- In this case the strike frame is 10 frames from the start, and that is based on an existing game. But it dose vary, the speed at which these things happen depend on the style of play the game is intended to have. Do your research, find a game where you like the animation style, get a clip of some game play (there are heaps all over the net) and match the speeds at which they do things. Don't just make it up as you go, its nice if you can have a consistent style.
- The hold is there so that the player gets a fraction of a second to decide if they are going to continue with the next strike or do something else. Its just a subtle bit of movement, it needs to tween away from here into the next things, so nothing too broad.
- The return to the hold pose is not in response to anything the player does, so you can be a little more relaxed with how many inbetweens you put in there and ease out of the follow through pose if you want.
So as you can see the strike is the untwisting of the follow through pose on strike one. Again he has to spring away from that pose very quickly with very few inbwtweens. Here the strike is 4 frames after the antic (or the follow through from attack 1), and the attack its self is insanely fast. Lets have a look at how fast.
You can see in this overlay of the three frames showing the attack that there is a huge space either side of the strike pose. Its pretty much a triangle rather than the nice arc I would normall try to do. It has to be this fast to achieve the responsiveness needed for game play. Don't be to concerned if the attack seems so fast you can hardly see it, game makers have a trick up their sleeve. Games pretty much always have big swishy effects that they overlay onto the animation, the big broad arcs created by these effects combined with the lethal speed in the timing make for the perfect payoff the player is looking for when they push that button.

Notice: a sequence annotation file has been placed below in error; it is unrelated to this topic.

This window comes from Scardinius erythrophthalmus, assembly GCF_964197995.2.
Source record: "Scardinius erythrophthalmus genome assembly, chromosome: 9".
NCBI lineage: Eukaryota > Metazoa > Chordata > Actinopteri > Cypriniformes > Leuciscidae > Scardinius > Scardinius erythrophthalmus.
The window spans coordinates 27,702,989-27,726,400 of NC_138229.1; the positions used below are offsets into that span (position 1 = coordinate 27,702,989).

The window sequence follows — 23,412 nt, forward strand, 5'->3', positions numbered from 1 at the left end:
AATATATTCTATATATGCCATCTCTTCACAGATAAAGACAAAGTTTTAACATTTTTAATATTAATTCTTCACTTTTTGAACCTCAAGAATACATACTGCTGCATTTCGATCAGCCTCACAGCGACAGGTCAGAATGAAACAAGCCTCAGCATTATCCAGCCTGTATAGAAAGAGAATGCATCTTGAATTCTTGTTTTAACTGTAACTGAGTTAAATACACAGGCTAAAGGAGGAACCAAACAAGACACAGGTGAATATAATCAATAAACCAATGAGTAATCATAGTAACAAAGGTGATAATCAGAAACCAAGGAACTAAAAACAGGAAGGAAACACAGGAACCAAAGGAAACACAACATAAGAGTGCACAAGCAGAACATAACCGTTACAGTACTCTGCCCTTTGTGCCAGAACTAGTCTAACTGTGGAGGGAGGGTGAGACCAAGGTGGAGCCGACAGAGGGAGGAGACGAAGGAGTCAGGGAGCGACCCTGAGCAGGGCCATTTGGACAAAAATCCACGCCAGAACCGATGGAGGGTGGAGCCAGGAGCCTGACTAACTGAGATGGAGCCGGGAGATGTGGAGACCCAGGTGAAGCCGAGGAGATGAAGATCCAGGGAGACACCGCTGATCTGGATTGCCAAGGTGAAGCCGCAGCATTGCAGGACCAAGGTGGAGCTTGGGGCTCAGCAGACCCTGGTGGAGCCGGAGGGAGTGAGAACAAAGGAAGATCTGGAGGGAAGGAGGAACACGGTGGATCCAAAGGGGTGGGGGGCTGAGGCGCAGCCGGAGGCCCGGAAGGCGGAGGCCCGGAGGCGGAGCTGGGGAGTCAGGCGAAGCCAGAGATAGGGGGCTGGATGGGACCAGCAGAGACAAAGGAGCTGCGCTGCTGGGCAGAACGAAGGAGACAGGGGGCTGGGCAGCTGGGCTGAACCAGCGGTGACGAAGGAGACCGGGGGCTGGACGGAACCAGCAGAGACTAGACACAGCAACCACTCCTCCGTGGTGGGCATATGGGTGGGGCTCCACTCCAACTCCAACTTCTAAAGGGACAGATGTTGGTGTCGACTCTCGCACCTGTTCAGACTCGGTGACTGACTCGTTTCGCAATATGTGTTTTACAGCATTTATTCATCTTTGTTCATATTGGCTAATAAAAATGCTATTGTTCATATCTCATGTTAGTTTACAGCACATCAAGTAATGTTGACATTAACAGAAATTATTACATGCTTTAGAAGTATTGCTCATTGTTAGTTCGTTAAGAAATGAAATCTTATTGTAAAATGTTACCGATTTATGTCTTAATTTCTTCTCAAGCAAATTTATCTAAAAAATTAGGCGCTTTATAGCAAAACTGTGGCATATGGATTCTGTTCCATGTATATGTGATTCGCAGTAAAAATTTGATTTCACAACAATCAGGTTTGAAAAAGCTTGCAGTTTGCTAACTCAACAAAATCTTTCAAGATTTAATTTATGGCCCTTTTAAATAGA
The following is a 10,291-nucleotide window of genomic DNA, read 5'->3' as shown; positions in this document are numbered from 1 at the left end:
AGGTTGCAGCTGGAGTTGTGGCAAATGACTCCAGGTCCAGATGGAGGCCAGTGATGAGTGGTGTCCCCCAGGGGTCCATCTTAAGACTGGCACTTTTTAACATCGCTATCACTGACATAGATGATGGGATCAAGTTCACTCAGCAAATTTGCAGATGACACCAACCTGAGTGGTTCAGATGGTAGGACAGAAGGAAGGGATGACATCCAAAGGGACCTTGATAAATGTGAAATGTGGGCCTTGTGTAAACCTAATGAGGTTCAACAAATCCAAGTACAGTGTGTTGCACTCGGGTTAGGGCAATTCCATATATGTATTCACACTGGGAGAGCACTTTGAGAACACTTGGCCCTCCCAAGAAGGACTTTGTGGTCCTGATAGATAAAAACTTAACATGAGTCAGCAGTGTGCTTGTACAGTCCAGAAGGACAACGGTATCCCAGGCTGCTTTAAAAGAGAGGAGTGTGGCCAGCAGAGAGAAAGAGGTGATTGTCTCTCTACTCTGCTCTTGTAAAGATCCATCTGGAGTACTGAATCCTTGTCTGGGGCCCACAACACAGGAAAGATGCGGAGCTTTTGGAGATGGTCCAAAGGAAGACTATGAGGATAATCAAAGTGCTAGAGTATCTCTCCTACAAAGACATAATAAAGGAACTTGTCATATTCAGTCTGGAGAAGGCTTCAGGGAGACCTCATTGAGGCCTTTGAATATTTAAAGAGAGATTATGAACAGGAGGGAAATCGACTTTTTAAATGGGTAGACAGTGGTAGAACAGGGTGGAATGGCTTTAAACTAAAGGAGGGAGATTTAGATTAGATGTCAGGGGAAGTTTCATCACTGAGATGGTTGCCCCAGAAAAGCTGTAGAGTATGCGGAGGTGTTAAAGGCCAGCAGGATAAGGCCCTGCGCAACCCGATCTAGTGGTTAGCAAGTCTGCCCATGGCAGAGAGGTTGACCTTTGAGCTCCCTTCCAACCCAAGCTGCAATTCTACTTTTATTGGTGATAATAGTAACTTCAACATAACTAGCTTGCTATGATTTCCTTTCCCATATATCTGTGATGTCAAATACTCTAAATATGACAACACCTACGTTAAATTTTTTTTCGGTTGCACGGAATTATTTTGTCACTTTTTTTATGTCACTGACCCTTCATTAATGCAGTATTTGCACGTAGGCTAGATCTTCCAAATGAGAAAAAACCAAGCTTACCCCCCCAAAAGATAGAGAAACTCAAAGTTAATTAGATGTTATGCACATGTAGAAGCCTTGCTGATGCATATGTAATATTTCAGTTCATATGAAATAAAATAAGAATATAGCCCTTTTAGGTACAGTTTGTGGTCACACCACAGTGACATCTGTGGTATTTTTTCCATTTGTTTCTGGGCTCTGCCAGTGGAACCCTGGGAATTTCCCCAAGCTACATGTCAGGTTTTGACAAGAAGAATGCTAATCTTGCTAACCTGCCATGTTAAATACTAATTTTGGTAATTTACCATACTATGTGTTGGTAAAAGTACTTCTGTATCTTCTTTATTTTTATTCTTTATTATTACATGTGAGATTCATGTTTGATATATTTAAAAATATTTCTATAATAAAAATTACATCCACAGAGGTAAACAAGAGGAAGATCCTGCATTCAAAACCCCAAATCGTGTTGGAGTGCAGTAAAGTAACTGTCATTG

Also note that I was able to have a bit of fun with the return animation after the second attack, remember to be aware of when you character is responding to the player. If it is not then you can can spare some extra frames for some flair and personality.
On to attack 3. These strings of actions can vary in length, but I've only had time for to do 3 parts, that means its time for a big finish.
This last piece is not as polished at I would like, there are a few frames as he comes down into the strike that I'm not happy with, but its not looking like I'll find the time or energy to fix em so I think it better to post as is than not at all :P
We are looking for a nice rhythm here, one of the more experienced animators I showed this too tapped out the beats with his finger on the desk at each strike point to see if it was appealing which I thought was interesting. I made the anticipation a bit longer (the big flip) so as to break up the rhythm a bit, but the attack is still very quick.
The whole sequence should build to a climax, game players like a big finish.
This rig is the Rohan rig from TJ Phans blog, I found it very easy to use.